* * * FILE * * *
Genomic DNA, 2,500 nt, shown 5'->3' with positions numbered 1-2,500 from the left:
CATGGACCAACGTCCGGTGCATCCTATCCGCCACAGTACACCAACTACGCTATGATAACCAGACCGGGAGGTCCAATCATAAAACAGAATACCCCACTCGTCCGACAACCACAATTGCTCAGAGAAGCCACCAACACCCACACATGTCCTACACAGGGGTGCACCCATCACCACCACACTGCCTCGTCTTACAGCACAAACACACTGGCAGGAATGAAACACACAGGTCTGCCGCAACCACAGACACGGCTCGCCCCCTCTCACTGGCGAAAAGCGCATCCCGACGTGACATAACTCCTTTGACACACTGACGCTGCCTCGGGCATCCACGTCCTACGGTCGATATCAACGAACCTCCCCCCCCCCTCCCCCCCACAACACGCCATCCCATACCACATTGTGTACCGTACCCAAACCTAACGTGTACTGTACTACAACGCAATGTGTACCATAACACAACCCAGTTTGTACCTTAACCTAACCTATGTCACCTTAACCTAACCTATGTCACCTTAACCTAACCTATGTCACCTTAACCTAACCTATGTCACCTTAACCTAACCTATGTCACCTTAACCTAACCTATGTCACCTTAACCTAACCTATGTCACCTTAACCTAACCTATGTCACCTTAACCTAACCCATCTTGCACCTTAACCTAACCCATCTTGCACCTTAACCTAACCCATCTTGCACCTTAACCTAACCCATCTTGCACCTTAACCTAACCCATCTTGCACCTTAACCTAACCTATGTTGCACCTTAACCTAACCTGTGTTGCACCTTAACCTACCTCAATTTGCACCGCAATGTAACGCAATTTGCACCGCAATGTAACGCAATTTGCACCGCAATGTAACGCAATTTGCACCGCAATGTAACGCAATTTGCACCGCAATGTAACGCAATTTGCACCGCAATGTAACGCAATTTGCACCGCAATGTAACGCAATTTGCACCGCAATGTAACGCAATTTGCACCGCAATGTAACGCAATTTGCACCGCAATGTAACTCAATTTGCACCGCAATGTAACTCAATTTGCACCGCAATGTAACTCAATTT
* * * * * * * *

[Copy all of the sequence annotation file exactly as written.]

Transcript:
Genomic DNA, 2,500 nt, shown 5'->3' with positions numbered 1-2,500 from the left:
CATGGACCAACGTCCGGTGCATCCTATCCGCCACAGTACACCAACTACGCTATGATAACCAGACCGGGAGGTCCAATCATAAAACAGAATACCCCACTCGTCCGACAACCACAATTGCTCAGAGAAGCCACCAACACCCACACATGTCCTACACAGGGGTGCACCCATCACCACCACACTGCCTCGTCTTACAGCACAAACACACTGGCAGGAATGAAACACACAGGTCTGCCGCAACCACAGACACGGCTCGCCCCCTCTCACTGGCGAAAAGCGCATCCCGACGTGACATAACTCCTTTGACACACTGACGCTGCCTCGGGCATCCACGTCCTACGGTCGATATCAACGAACCTCCCCCCCCCCTCCCCCCCACAACACGCCATCCCATACCACATTGTGTACCGTACCCAAACCTAACGTGTACTGTACTACAACGCAATGTGTACCATAACACAACCCAGTTTGTACCTTAACCTAACCTATGTCACCTTAACCTAACCTATGTCACCTTAACCTAACCTATGTCACCTTAACCTAACCTATGTCACCTTAACCTAACCTATGTCACCTTAACCTAACCTATGTCACCTTAACCTAACCTATGTCACCTTAACCTAACCTATGTCACCTTAACCTAACCCATCTTGCACCTTAACCTAACCCATCTTGCACCTTAACCTAACCCATCTTGCACCTTAACCTAACCCATCTTGCACCTTAACCTAACCCATCTTGCACCTTAACCTAACCTATGTTGCACCTTAACCTAACCTGTGTTGCACCTTAACCTACCTCAATTTGCACCGCAATGTAACGCAATTTGCACCGCAATGTAACGCAATTTGCACCGCAATGTAACGCAATTTGCACCGCAATGTAACGCAATTTGCACCGCAATGTAACGCAATTTGCACCGCAATGTAACGCAATTTGCACCGCAATGTAACGCAATTTGCACCGCAATGTAACGCAATTTGCACCGCAATGTAACGCAATTTGCACCGCAATGTAACTCAATTTGCACCGCAATGTAACTCAATTTGCACCGCAATGTAACTCAATTT